Still, it’s not a perfect situation because type::DynamicDevice is an abstractly annotated field, whose requires a reference and type check on accesses, in other words type instability.

Then it wouldn’t look the same to the compiler. You might mean that the bits themselves are laid out the same way, for example if TypeA, TypeB, and all subtypes of DynamicDevice had the same fields. You can’t guarantee that in the language. Even if you could, the methods would still be compiled separately, so the runtime dispatch still needs to happen. If all the types have the exact same data::Float64 in it, maybe you don’t need more than 1 type to begin with.

Also the problem with the global variable wasn’t that it was unannotated. It’d be bad if it was just being accessed in methods, but here you’re passing it in as an argument so it should still dispatch on the instance’s type properly. The issue was that it was not interpolated into @btime:

julia> @btime f!(x, dev, 1)
  19.256 ns (1 allocation: 16 bytes)
1.0

julia> @btime f!($x, $dev, $1)
  3.399 ns (0 allocations: 0 bytes)
1.0

I’m oversimplifying, but think of @btime as putting the call into a benchmark function with a for loop. The first version has no arguments and acts much like accessing global variables. The second version has 3 arguments that get dispatched. Interpolation does go a bit deeper than just controlling the arguments to the benchmark function, and the docs put it better. But note in the examples how the only “arguments” that don’t get interpolated are literal integers and such.

2 Likes

Thank you very much, @algunion.

I am still concerned about the allocations and performance since this code would evaluate a right hand side inside a time loop (potentially iterating thousands of elements each time step, for a large quantity of time steps).

EDIT: Actually, I tried to do what you mention and it resulted in 0 allocations (!!!).

  2.432 μs (0 allocations: 0 bytes)
  6.583 ns (0 allocations: 0 bytes)
  2.410 μs (0 allocations: 0 bytes)
  6.583 ns (0 allocations: 0 bytes)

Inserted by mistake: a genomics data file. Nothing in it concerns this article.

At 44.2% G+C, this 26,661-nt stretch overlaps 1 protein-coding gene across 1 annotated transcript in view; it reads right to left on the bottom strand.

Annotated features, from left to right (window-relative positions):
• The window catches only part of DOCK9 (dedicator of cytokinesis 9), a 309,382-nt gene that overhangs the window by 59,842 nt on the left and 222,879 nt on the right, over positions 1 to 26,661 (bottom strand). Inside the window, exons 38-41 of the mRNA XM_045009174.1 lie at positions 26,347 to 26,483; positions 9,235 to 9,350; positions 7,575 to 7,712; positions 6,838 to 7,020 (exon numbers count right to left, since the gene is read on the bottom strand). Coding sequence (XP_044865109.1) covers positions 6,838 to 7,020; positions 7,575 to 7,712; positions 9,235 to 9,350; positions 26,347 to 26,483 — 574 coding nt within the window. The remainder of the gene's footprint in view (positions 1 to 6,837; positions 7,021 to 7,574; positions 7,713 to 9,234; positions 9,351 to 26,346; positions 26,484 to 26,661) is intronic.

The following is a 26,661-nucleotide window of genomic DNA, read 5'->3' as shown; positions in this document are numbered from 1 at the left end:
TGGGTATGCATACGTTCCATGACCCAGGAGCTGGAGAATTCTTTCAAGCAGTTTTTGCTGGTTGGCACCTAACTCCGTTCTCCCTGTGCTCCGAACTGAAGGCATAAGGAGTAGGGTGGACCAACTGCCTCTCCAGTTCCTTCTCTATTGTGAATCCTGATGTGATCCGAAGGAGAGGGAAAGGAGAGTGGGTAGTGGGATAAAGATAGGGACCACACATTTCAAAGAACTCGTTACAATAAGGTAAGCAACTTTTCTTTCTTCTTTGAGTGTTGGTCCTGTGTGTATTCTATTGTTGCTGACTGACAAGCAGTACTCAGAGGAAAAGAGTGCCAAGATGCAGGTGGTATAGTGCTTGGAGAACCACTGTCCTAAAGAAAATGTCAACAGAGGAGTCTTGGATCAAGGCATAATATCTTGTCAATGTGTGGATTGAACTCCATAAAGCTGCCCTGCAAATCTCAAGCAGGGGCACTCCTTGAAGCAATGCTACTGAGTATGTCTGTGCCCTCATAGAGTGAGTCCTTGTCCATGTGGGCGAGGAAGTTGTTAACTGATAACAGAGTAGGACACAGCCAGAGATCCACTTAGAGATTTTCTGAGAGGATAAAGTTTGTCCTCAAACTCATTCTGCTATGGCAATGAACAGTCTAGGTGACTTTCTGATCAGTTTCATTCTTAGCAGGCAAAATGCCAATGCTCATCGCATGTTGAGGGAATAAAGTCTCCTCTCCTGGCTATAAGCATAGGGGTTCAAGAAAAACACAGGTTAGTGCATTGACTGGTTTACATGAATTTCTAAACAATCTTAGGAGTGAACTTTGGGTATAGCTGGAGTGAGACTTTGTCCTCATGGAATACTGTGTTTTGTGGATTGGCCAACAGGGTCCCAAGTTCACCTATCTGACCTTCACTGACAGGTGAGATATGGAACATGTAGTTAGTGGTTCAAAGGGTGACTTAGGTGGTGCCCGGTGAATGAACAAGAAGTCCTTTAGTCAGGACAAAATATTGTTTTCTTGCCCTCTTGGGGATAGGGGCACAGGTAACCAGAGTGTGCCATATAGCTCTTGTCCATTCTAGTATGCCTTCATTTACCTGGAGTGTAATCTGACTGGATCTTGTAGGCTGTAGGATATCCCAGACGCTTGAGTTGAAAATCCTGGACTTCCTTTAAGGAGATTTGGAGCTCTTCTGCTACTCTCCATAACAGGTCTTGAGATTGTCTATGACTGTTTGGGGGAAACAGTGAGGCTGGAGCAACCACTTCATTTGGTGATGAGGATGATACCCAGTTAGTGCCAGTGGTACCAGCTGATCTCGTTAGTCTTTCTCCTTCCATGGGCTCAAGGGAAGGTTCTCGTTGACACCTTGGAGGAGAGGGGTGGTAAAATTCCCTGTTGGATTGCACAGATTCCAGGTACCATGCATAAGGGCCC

Why do you think yours is allocating?

Thank you very much, @Benny . This is very illuminating.

It seems that having a parametric struct was not a good idea in this case. I still struggle with understanding when the compiler will have type instability issues and will led to memory performance issues.

Type instability is when a variable or expression cannot be inferred to have a specific concrete type. Sometimes the compiler can tell when it’s only 3-4 concrete types, then optimize the runtime dispatch to a faster type-checking branch. But here you made a devicesB = Vector{Device}(undef, N), a vector whose element type is an abstract Device. It can hold an unbounded variety of concrete types, so you must check the concrete type of each element devicesB[i] at runtime.

Even if you know that all the concrete devices have the same structure, the abstract Device and DynamicDevice does not and cannot have that information. As I said earlier, the way to do that would be 1 concrete type. If all the DynamicDevice subtypes are just structs wrapping a Float64 and are intended for the same methods, I suggest just making 1 concrete type for it, which makes all your type instability problems here go away. Of course this might just be a MWE and your actual code needs separate concrete types with different methods, in which case you really do need runtime dispatch over heterogenous types.